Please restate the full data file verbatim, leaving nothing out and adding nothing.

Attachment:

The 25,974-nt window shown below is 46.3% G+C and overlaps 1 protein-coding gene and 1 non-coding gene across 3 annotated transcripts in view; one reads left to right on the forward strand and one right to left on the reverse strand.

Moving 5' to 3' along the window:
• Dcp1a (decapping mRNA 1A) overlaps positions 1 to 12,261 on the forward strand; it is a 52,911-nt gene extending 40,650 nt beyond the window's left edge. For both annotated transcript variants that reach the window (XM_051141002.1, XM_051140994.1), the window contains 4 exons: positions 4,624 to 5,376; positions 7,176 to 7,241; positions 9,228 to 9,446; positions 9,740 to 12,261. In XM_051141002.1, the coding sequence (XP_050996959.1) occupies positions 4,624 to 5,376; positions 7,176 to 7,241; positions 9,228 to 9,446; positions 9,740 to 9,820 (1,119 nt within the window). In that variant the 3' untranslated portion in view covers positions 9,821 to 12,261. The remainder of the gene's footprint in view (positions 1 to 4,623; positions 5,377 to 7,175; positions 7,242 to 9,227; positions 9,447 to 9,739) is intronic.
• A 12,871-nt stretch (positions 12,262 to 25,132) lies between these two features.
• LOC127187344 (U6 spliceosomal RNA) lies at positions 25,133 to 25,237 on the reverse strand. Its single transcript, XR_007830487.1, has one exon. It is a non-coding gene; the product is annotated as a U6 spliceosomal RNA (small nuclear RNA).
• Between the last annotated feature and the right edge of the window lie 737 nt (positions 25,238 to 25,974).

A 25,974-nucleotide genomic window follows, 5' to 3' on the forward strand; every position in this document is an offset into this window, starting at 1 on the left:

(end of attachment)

The 25,974-nt window shown below is 46.3% G+C and overlaps 1 protein-coding gene and 1 non-coding gene across 3 annotated transcripts in view; one reads left to right on the forward strand and one right to left on the reverse strand.

Moving 5' to 3' along the window:
• Dcp1a (decapping mRNA 1A) overlaps positions 1 to 12,261 on the forward strand; it is a 52,911-nt gene extending 40,650 nt beyond the window's left edge. For both annotated transcript variants that reach the window (XM_051141002.1, XM_051140994.1), the window contains 4 exons: positions 4,624 to 5,376; positions 7,176 to 7,241; positions 9,228 to 9,446; positions 9,740 to 12,261. In XM_051141002.1, the coding sequence (XP_050996959.1) occupies positions 4,624 to 5,376; positions 7,176 to 7,241; positions 9,228 to 9,446; positions 9,740 to 9,820 (1,119 nt within the window). In that variant the 3' untranslated portion in view covers positions 9,821 to 12,261. The remainder of the gene's footprint in view (positions 1 to 4,623; positions 5,377 to 7,175; positions 7,242 to 9,227; positions 9,447 to 9,739) is intronic.
• A 12,871-nt stretch (positions 12,262 to 25,132) lies between these two features.
• LOC127187344 (U6 spliceosomal RNA) lies at positions 25,133 to 25,237 on the reverse strand. Its single transcript, XR_007830487.1, has one exon. It is a non-coding gene; the product is annotated as a U6 spliceosomal RNA (small nuclear RNA).
• Between the last annotated feature and the right edge of the window lie 737 nt (positions 25,238 to 25,974).

A 25,974-nucleotide genomic window follows, 5' to 3' on the forward strand; every position in this document is an offset into this window, starting at 1 on the left: